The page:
IN the developed economies of the world—Canada, USA, Japan and Western Europe—demand for electricity grows at about 1 percent or 2 percent a year maximum and in some cases reduces over time due to more efficient end-user practices—energy-saving light bulbs, for example. In developing economies such as China, India and Latin America, demand grows at a faster rate (up to 3 percent or 4 percent per year) on the assumption that economic development will include industrial development as well as generating employment and higher incomes for people to, for example, increase the number of those who can afford to buy and use refrigerators and air-con units. Development forecasts for South Africa, for example, indicate that if household income increases from $500/month to $1500/month, then twice as many people would be able to afford refrigerators, thus boosting demand for electricity.
The Philippines has maintained for some years a forecast demand growth rate of about 4.6 percent which, even by developing country standards, is high. Planning for additional power generation is based on this assumption, and sometimes regionally on much higher forecast growth numbers. Annual electricity demand per capita in the Philippines is about 650 kWh compared to 8,404 kWh in Singapore, 1,073 in Vietnam, 4,246 in Malaysia, 3,298 in China and 1,577 in Mongolia—the USA consumes 13,246 kWh per capita.
Given such a low per capita demand in the Philippines, there may be some justification for forecasting a higher than normal rate of annual demand growth. Any high forecast would need to be supported by real increases in employment and salary levels as well as by investment in electricity-consuming heavy industry, such as glass-making, steel factories, cement-making facilities. Economic growth in the Philippines, high though the published figures may be, is not due to higher levels of employment and real salary levels, nor to the development of heavy industrial facilities; it is based mostly on the development of land and trading, neither of which are significant employment generators nor electricity consumers. In addition, it is becoming increasingly difficult to find “old-fashioned” inefficient light bulbs (which are cheaper and, to my mind, preferable), thus demand-side management is operating, which will tend to further reduce supply side needs along with the cost of electricity, which has risen by about twice the rate of inflation since the introduction of EPIRA (Electric Power Industry Reform Act) in 2001, thus further depressing demand.
There are, however, some very old and some very inefficient power generation plants serving the grids (Caliraya, the Agus facilities in Mindanao) and these need to be replaced in order that the very low demand which exists can at least be met reliably.
There are also a lot of transmission and distribution problems—the ERC [Energy Regulatory Commission] allows downtime in electricity delivery to customers of 2,700 minutes a year of outage times over 20 occurrences, which is worth comparing with the EU regulations allowing 23 to 100 minutes a year over 0.5 to 2 occurrences after which penalties are applied.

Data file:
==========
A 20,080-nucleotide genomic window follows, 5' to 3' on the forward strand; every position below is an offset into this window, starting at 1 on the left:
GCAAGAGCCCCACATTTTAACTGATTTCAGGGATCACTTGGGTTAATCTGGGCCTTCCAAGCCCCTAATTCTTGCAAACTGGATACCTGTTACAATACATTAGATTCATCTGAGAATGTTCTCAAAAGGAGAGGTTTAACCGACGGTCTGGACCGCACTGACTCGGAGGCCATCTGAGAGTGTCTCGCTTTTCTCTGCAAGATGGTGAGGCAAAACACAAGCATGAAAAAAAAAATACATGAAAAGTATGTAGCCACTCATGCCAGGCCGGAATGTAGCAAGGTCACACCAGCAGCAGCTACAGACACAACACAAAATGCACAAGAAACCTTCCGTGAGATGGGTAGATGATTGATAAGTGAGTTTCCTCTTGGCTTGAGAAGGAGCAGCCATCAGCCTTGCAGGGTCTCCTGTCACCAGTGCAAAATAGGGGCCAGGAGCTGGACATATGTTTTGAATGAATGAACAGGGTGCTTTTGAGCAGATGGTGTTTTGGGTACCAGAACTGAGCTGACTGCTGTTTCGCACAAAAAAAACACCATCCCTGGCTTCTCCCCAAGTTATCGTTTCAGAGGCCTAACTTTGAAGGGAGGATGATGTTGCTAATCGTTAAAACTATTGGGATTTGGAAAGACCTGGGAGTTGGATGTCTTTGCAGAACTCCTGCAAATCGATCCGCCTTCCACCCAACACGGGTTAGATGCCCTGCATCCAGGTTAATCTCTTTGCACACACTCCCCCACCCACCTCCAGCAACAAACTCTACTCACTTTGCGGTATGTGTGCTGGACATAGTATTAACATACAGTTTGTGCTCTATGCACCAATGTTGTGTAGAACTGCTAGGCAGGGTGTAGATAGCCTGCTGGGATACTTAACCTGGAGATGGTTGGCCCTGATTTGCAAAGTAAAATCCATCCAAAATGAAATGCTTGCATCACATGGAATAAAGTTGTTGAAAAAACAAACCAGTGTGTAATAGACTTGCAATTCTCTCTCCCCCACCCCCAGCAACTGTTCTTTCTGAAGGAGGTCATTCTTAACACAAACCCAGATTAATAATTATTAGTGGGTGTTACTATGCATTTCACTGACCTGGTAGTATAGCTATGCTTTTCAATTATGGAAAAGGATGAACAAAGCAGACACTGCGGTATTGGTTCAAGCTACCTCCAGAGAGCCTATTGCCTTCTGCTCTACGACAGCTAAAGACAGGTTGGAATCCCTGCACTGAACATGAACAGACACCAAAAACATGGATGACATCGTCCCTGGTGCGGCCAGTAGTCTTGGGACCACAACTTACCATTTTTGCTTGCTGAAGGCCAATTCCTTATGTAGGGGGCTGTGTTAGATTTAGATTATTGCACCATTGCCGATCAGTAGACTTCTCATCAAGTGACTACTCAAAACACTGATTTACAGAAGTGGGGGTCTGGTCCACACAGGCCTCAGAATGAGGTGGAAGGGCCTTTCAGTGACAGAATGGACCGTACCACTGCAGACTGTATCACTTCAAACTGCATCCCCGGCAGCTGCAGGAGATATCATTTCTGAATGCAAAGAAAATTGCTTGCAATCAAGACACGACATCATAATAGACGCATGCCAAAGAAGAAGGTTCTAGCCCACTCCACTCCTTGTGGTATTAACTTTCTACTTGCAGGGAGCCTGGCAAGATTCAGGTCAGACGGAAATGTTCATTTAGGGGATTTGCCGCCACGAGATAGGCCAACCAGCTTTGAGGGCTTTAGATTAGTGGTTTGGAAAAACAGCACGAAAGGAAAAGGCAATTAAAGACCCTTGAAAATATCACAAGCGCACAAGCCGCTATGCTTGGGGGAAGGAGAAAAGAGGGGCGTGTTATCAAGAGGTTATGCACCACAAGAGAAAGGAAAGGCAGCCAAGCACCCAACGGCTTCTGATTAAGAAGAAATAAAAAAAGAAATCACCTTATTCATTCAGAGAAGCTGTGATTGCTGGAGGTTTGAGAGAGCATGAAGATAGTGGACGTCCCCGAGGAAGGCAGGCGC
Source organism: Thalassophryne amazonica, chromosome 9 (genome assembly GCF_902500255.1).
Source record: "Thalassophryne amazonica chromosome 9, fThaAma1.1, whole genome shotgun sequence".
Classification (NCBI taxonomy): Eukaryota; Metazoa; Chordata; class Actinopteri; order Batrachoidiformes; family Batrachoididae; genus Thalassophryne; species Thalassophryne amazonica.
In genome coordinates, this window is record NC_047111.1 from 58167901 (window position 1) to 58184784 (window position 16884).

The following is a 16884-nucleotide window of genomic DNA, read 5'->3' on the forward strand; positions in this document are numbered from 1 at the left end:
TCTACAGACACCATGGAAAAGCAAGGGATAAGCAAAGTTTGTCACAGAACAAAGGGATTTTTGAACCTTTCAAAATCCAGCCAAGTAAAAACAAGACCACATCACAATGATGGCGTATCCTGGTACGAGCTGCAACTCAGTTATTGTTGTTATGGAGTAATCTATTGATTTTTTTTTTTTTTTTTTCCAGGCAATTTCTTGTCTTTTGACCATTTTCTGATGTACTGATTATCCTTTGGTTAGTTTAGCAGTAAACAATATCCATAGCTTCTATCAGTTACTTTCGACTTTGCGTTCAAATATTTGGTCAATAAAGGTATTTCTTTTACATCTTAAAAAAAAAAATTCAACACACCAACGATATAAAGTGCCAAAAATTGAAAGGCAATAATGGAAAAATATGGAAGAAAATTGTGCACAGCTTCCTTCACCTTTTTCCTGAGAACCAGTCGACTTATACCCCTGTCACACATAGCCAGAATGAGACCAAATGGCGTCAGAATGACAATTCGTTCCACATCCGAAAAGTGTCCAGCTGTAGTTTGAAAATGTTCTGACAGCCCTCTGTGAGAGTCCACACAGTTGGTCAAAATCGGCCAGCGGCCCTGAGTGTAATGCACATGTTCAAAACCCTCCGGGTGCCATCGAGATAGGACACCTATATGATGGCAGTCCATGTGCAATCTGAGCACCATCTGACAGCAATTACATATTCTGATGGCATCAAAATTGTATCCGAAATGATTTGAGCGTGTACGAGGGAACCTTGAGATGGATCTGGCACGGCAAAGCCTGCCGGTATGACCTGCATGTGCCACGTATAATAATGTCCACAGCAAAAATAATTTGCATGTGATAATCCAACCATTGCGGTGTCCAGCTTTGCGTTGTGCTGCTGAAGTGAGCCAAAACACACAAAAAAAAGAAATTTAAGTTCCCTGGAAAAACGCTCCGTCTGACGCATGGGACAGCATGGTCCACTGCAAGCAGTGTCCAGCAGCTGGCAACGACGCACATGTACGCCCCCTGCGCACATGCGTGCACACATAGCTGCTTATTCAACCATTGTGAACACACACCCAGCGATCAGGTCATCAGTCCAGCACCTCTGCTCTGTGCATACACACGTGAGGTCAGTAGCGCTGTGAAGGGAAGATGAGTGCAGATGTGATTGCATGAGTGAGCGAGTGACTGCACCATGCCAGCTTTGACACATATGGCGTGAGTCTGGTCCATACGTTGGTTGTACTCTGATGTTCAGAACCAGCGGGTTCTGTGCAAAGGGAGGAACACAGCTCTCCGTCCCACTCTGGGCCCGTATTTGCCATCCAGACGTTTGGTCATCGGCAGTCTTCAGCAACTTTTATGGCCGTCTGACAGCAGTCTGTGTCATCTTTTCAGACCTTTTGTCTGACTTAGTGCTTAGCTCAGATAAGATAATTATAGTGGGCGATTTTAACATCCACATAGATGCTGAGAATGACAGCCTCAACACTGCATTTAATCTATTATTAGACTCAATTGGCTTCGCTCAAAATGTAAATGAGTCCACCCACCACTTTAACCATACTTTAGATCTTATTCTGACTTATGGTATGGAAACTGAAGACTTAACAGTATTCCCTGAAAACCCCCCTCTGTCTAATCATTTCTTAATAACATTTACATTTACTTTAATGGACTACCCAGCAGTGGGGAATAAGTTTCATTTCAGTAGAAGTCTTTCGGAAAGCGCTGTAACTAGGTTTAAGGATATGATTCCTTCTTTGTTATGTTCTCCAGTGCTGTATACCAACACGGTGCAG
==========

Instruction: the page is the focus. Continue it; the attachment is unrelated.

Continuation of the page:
Modernization of the whole national system is required as well as a regulatory system which genuinely protects the interests of the consumers. In the California electricity crisis of 2000/2001 in which, as a result of market manipulation and other sharp practice by power generators, electricity costs shot up by about ten times, it was the distribution utilities, the Meralco equivalents who bore the increase and, in one notable case, went bankrupt as consumer prices were capped by the regulator.
Here in the Philippines, it is the consumer who pays for any spikes in prices brought about by whatever reasons. The distribution utilities are protected. And the same applies to upgrading and modernizing the complete power system, including contracting in additional power to meet the political pressure for increases in generation capacity which will likely not occur. Rest assured it will be the electricity consumers who will bear the cost of getting more unnecessary power generation, 80 percent of which is already controlled by Philippine big businesses, and who are probably the only ones who will invest more to satisfy political needs regardless of the real market situation.
If future power needs are based on unreal forecasts and there is insistence that the supposed needs are met, then there will be lots of power generation facilities sitting around unable to sell enough power to produce an acceptable investment return. The investors, of course, know this and will ensure that their contracts for the sale of power provide in some way for an assured return on their investment, with the result, in this “pass through” regulatory system, that the cost of electricity to the consumer will rise even more. Better perhaps to get a grip on this and seriously enforce high-quality delivery from the players in the Philippine power sector, provided that all their existing contracts do actually contain real sanctions!
It may also be wise, after adopting a realistic electricity demand growth forecast, to re-examine the case for getting a foreign investor to put up a nuclear facility, on a suitable site which would produce cheap reliable long-term electricity for all, replace some of the old coal plants which could be finally pensioned off, and reduce the nation’s dependency on coal imports from volatile and possibly captive markets.
Mike can be contacted at firstname.lastname@example.org.